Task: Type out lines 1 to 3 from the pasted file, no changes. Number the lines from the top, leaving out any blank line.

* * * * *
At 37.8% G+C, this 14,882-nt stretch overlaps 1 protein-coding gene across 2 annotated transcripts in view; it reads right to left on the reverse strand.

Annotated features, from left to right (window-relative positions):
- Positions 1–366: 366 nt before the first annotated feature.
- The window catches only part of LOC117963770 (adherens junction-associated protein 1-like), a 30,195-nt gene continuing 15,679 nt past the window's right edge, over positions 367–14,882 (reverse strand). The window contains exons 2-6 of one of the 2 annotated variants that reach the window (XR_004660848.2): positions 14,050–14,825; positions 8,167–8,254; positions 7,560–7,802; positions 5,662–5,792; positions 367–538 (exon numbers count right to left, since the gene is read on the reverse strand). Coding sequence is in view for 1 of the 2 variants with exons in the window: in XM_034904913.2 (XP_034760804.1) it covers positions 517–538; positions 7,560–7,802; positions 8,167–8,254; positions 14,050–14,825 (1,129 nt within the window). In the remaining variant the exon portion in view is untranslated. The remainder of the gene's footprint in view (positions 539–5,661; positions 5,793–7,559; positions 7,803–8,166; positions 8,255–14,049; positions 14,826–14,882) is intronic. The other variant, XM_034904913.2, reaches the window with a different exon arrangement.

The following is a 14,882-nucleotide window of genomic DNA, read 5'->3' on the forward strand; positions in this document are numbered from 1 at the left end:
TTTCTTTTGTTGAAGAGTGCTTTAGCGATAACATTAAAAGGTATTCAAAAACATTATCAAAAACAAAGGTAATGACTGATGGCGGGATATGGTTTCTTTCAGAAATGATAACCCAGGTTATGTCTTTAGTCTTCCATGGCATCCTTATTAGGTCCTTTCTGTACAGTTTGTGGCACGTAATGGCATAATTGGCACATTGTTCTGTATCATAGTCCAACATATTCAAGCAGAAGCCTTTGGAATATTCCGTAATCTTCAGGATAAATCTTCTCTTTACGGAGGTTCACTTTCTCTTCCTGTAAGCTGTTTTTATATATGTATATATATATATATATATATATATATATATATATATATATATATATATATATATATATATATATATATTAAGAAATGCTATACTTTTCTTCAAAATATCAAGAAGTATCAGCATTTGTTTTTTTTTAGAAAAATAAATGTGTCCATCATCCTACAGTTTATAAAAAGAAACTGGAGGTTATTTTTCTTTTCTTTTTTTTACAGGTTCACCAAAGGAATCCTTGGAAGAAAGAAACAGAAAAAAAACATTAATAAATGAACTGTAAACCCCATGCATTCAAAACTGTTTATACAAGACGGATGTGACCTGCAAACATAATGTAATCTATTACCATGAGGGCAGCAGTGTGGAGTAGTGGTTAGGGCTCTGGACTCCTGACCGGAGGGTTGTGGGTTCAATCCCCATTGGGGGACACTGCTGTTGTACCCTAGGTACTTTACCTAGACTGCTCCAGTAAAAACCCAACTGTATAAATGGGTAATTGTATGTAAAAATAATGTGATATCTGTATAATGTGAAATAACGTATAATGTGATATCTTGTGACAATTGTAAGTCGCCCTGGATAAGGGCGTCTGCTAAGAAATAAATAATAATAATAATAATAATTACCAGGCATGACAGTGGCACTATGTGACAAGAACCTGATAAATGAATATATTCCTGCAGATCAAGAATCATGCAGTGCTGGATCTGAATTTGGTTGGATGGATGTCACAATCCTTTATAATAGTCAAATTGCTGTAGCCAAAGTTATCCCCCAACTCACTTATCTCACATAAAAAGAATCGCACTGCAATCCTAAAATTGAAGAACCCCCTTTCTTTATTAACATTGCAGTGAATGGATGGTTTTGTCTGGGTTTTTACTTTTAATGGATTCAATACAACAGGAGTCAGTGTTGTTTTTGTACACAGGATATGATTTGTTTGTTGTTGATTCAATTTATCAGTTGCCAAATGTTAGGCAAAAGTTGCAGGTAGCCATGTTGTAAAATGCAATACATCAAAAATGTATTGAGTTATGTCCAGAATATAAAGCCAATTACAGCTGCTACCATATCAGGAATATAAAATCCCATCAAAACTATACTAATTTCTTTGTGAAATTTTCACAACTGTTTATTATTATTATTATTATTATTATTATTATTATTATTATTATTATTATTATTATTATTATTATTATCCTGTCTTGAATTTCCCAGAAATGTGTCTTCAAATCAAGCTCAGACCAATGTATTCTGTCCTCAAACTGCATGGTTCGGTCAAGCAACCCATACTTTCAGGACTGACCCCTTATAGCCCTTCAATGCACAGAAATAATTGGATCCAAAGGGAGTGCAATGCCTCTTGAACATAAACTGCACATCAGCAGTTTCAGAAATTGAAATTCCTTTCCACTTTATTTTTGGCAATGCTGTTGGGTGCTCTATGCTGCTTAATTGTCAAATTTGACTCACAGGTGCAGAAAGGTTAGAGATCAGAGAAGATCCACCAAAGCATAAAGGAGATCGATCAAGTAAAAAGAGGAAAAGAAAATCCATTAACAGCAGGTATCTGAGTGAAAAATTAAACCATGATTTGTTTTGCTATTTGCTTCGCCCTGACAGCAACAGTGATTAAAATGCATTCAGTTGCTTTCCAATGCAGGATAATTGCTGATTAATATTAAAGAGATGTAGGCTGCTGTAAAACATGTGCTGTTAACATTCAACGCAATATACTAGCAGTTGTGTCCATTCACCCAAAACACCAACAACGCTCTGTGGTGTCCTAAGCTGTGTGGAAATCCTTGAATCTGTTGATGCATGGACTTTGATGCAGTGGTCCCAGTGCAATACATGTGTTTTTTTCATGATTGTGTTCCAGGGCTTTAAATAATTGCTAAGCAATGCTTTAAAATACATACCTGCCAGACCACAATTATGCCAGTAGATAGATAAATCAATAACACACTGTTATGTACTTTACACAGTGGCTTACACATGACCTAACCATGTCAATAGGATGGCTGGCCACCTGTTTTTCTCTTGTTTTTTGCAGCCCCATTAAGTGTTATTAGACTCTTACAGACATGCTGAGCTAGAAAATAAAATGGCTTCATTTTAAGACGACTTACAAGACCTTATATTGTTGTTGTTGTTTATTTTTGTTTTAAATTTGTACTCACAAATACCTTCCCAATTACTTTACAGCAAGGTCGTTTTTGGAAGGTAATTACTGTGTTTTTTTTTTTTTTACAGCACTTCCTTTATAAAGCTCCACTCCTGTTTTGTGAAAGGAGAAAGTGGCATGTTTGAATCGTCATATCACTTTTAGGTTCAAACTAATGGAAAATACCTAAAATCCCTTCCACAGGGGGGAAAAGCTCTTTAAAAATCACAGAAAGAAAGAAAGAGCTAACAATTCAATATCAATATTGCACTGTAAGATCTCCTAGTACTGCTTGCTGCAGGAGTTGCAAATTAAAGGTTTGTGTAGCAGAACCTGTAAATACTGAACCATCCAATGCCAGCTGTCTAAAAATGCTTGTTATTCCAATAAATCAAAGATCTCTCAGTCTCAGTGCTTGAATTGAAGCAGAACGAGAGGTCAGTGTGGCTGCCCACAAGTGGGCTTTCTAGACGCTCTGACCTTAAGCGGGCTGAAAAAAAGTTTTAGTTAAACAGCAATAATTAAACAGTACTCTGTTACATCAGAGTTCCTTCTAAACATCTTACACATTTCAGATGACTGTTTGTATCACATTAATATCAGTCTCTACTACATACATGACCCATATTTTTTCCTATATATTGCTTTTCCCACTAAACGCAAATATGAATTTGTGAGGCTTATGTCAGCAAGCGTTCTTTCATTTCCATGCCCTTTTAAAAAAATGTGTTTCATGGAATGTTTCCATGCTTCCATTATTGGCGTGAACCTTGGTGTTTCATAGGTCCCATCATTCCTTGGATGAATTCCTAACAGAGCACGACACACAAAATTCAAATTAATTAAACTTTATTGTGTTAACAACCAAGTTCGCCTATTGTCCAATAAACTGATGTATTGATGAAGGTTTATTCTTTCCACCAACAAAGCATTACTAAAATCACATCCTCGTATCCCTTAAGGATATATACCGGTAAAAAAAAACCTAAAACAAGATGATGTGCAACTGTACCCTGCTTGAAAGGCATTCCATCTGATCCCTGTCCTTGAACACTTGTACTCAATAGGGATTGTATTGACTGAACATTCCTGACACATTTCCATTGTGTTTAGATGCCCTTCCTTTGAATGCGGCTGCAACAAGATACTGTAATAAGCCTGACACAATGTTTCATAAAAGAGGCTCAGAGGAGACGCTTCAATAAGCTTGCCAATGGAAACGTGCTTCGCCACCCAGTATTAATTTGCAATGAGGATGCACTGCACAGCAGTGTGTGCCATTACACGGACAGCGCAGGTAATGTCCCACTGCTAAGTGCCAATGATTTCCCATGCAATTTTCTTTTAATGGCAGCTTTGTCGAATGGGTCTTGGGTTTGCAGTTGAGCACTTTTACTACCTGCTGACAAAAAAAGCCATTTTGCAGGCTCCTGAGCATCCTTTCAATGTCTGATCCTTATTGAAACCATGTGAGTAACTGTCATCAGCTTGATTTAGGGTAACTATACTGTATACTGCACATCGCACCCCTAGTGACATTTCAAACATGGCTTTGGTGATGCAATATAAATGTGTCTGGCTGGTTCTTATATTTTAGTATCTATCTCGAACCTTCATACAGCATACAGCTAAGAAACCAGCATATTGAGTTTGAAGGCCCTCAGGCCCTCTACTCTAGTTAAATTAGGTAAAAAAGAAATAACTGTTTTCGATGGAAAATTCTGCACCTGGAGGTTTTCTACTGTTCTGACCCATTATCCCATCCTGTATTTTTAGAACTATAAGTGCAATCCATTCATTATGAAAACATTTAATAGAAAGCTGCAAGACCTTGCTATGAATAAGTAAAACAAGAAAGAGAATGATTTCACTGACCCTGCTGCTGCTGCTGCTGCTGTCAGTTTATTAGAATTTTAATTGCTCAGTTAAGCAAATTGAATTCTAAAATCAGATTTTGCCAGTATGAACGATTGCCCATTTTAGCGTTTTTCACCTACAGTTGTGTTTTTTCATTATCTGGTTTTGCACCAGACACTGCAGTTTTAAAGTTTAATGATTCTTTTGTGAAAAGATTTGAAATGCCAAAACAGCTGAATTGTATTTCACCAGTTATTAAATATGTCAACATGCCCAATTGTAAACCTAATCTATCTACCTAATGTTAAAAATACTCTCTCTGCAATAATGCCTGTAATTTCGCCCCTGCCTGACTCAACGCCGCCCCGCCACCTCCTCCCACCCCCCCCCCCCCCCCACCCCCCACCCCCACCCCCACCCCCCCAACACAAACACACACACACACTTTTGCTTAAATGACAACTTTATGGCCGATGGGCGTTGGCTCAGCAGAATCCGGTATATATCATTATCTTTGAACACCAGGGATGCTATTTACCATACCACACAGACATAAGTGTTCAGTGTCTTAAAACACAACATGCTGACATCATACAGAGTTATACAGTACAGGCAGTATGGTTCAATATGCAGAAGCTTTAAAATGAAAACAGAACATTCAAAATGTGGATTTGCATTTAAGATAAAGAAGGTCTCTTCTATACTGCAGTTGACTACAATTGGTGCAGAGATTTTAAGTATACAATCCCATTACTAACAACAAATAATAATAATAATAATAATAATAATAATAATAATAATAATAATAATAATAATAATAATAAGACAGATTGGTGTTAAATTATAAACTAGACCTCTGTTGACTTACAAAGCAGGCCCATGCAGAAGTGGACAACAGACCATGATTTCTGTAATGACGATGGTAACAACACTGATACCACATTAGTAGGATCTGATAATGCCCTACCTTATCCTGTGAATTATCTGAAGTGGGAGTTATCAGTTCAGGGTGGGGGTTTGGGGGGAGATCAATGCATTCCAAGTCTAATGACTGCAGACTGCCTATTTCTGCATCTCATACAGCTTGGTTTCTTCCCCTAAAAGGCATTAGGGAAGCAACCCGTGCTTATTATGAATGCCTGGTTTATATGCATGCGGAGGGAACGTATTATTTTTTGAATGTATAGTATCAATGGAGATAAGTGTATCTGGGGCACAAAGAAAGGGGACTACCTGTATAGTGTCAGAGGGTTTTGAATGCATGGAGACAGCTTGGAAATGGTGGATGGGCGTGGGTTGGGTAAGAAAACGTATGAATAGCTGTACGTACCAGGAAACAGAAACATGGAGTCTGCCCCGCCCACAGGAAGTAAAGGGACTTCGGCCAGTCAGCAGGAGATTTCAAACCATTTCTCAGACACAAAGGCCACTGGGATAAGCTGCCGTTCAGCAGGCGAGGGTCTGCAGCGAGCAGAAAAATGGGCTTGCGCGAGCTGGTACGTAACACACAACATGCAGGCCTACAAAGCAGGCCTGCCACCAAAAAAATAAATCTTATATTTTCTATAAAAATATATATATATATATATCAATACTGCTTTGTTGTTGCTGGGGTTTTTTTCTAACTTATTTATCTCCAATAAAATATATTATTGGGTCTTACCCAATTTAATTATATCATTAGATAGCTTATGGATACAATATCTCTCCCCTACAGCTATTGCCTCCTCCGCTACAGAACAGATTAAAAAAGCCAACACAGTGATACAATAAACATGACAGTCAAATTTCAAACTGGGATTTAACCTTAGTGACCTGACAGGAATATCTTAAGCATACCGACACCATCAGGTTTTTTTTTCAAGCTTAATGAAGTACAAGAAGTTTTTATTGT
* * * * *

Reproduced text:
At 37.8% G+C, this 14,882-nt stretch overlaps 1 protein-coding gene across 2 annotated transcripts in view; it reads right to left on the reverse strand.

Annotated features, from left to right (window-relative positions):
- Positions 1–366: 366 nt before the first annotated feature.